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World’s finance professionals fire warning shot over ‘Brexit’


06 Feb 2014


Euro & Finance
44% of UK accountants say EU is a benefit to their organisation Financial services would feel biggest hit from exit

New findings from an ACCA (the Association of Chartered Certified Accountants) poll have revealed that finance professionals across the world see a heavy cost to the businesses they work for if the UK left the European Union - a prospect increasingly referred to as ‘Brexit.’

Accountants in the UK, Europe, but also Africa, Asia, MENASA and the Americas, saw it as costly move for their businesses/organisations, and for the UK itself.

The findings from the first of a series of polls from ACCA, the global accountancy body, found that 44% of those surveyed in the UK saw a net benefit to their business in remaining in the EU (against 21% who saw a net loss), while ACCA members in other parts of the world, when asked what Brexit would mean to their organisations, the costs were seen as being greater than any benefit of leaving the EU.

Percentage of respondents who thought the UK economy would lose out from Brexit vs. those who thought it would benefit:

UK                              54% vs. 32%
Ireland                        82% vs. 7%
Rest of Europe         62% vs. 15%
All outside Europe   40% vs. 29%
Asia Pacific               32% vs. 39%
Africa                          39% vs. 25%
MENASA                   46% vs. 25%
Americas                   57% vs 24%

Manos Schizas, ACCA senior economic analyst, said: “The Brexit debate among ACCA’s UK and global membership is a little more nuanced than the public debate. On balance, our members in both the UK and abroad would lose out from Brexit, and they believe the UK economy would lose out too. Most of our members expect that their individual businesses will be unaffected either way.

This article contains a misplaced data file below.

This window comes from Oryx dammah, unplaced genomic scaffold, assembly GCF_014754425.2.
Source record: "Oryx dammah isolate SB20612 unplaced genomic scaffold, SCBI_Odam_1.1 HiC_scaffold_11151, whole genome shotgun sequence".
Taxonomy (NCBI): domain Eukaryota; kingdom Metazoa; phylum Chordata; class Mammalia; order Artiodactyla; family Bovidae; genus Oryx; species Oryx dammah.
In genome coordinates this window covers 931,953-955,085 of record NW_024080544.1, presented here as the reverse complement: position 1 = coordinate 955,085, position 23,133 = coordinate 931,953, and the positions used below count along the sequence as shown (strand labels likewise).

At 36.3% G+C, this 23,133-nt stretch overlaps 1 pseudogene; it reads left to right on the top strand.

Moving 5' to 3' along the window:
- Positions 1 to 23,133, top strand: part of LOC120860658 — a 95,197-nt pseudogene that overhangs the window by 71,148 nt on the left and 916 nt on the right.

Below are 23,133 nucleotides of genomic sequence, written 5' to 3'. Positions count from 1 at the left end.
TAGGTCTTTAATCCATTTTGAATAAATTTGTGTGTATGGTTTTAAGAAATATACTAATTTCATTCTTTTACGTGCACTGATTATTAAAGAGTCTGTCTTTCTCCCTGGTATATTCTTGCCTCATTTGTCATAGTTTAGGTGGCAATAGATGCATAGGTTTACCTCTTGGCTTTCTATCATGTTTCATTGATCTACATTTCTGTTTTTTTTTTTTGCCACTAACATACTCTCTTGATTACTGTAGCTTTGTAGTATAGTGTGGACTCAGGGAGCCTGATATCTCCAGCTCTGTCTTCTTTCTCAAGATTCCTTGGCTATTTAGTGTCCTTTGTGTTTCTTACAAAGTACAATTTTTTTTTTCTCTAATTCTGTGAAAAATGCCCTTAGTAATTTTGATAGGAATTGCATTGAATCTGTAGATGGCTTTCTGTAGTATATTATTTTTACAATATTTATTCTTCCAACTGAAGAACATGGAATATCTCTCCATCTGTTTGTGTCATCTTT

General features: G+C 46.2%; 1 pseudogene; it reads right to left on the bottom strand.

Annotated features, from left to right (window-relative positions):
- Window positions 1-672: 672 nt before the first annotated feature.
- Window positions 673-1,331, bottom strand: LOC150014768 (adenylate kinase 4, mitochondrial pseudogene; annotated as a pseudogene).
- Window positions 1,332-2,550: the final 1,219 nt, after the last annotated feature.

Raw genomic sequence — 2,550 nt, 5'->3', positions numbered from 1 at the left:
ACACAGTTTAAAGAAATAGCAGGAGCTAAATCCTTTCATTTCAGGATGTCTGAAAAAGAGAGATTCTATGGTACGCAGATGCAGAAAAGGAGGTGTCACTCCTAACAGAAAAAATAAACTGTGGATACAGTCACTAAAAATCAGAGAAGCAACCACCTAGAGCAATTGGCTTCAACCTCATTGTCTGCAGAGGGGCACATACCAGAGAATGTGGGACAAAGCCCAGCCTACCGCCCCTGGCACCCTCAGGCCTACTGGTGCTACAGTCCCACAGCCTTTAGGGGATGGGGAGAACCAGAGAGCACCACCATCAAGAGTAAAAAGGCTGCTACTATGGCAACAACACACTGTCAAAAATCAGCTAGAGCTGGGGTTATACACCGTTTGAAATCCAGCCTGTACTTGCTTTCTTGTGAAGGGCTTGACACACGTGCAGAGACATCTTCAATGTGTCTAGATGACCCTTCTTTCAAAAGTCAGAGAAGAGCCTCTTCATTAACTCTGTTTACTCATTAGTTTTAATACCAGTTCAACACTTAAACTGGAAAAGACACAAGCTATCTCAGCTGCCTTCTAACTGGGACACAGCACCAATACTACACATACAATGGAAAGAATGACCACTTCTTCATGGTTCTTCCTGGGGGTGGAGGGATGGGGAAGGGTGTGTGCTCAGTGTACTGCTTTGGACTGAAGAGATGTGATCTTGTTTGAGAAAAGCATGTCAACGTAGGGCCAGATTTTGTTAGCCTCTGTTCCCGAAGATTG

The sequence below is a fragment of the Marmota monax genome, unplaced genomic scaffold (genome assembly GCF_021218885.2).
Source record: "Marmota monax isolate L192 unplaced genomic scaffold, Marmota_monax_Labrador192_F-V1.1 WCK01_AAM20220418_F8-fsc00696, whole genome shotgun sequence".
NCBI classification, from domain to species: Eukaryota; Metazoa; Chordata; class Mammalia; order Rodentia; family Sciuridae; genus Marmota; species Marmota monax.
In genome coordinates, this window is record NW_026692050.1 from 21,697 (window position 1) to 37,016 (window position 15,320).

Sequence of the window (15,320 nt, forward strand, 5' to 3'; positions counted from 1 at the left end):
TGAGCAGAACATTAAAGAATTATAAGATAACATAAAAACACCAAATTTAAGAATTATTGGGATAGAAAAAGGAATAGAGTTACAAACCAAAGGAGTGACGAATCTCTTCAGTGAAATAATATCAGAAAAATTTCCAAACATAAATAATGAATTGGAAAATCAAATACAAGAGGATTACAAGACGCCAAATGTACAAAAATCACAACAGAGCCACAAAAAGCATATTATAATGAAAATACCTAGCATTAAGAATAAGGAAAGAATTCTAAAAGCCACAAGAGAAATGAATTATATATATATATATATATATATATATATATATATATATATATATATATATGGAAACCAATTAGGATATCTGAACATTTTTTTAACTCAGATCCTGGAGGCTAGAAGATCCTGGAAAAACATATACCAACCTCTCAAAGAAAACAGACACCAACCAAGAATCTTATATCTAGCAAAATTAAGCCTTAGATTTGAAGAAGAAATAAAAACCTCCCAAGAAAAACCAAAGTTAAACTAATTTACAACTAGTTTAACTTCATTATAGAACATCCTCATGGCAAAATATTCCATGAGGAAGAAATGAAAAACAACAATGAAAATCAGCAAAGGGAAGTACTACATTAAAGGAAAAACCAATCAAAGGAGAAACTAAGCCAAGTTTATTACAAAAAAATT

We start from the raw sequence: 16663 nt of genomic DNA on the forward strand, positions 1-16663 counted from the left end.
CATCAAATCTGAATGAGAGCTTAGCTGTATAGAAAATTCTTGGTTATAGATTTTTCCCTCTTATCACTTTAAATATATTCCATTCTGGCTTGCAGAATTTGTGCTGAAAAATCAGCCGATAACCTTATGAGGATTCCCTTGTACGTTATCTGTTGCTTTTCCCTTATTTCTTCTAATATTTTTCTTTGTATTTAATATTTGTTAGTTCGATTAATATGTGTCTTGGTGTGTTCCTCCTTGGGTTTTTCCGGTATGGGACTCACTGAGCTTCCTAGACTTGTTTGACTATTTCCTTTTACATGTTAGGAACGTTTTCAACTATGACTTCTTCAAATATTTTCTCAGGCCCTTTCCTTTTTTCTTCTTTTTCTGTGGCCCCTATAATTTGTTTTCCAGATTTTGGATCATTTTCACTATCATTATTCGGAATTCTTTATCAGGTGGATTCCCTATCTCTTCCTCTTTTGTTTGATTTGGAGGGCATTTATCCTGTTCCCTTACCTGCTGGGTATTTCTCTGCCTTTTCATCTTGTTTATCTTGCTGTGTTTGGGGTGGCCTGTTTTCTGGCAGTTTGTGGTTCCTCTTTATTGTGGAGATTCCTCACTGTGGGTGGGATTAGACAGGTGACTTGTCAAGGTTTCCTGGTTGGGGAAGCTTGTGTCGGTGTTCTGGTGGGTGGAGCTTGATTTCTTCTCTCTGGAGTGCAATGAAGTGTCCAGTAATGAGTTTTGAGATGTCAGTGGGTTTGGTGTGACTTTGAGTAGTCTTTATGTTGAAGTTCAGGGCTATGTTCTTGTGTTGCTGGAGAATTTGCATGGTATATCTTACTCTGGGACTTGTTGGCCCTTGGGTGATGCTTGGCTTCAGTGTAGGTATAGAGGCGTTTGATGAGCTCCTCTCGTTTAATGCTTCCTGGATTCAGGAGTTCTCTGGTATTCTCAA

“But for one in six businesses, the stakes are very high, and Brexit could make a game-changing difference to their prospects. Finance professionals in these companies are almost certainly planning for different contingencies as we speak.

“The survey cut across all sectors, including private practice, businesses, public sector and non-profit, which reveals the various concerns finance professionals have about Brexit on their specific organisations.

“What is also clear is that many accountants across the world feel that they, and their organisations, have a stake in the UK’s decisions – including over 40% of our membership outside Europe. It says a lot about the important role the UK still has to play on the world stage.”

Financial services hit

On a sector by sector basis the research showed that ACCA members working in financial services were most likely to cite a net benefit for their organisations from the UK’s EU membership. Similarly, it was ACCA’s financial services sector members who saw the UK economy as a whole suffering more from Brexit than other sectors.